Farm suicides up 2% in 2015

Villagers walk on dry bed of Mervewadi lake in Karad, Maharashtra on Wednesday, May 11, 2016 PTI
 Around 12,602 persons in the farm sector committed suicide in 2015, almost 2 per cent more than in 2014, highlighting the distress in rural areas of India because of two consecutive years of drought.

According to the data of the National Crime Records Bureau (NCRB), of the 12,602 persons, 8,007 were farmers or cultivators, while the remaining 4,595 were farm labourers.

People engaged in the farm sector comprise farmers and farm labourers.

Both in 2014 and 2015, the number of suicides in the farm sector was 9.4 per cent of the total.

The number of farmers committing suicide rose more than 41 per cent in 2015 over 2014.

The number of farm labourers committing suicide dropped more than 31 per cent, the data from the National Crime Records Bureau (NCRB) show.

Nearly 39 per cent of the suicides by farmers were because of bankruptcy, indebtedness or farming-related issues, which also accounted for almost 20 per cent of the suicides by farm labourers.

The number of suicides by small and marginal farmers who owned less than 1 hectare (1 hectare=10,000 square metres) accounted for almost 73 per cent of the suicides.

In 2014 too, almost 73 per cent of the suicides were by small and marginal farmers.

“A highly erratic and inadequate monsoon in the last 2-3 years has aggravated the problems of persons engaged in the farming sector, manifestations of these in extreme situations can be seen in the form of farmers suicides,” the NCRB said.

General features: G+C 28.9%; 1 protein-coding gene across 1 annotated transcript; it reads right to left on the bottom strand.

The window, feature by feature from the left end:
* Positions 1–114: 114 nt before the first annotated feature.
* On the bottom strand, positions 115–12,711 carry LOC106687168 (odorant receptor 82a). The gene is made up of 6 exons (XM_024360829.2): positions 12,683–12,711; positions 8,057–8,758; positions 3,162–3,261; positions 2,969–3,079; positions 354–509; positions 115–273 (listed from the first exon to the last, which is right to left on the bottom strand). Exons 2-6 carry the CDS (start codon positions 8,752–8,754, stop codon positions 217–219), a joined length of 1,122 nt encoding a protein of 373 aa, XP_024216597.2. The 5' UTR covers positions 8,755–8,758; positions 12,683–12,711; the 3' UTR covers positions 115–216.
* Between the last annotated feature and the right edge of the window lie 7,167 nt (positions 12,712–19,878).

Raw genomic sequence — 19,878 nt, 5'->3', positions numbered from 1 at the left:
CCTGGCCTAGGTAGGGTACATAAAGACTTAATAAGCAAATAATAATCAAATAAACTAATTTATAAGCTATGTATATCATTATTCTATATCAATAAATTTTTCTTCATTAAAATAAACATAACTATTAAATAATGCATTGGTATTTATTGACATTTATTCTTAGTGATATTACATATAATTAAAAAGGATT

Maharashtra once again came on top of the list of states with the highest number of suicides in the farm sector, 4,291 in 2015. It was followed by Karnataka (1,559), Telangana (1,400), Madhya Pradesh (1,290), Chhattisgarh (954), and Andhra Pradesh (916).

“This data on farmer suicides do not show the real picture and there is massive under-reporting. The reasons are also not very accurate. Nonetheless, this clearly shows the adverse impact of economic stress in rural areas for the last few years due to consecutive years of drought and drop in farm-gate rates,” Sudhir Panwar, member of the UP Planning Commission, told Business Standard.

The rise in farmer suicides also reflects the inadequate immediate relief the Centre provided to states impacted by drought. 

“By the time relief reaches a farmer, he is already on the verge of suicide,” he added.

India’s agricultural growth in the first two years of the Narendra Modi government had averaged 1.6 per cent due to back-to-back drought in 2014 and 2015, the fourth such instance in more than 100 years. The drought had impacted more than 10 states, leading to widespread water scarcity.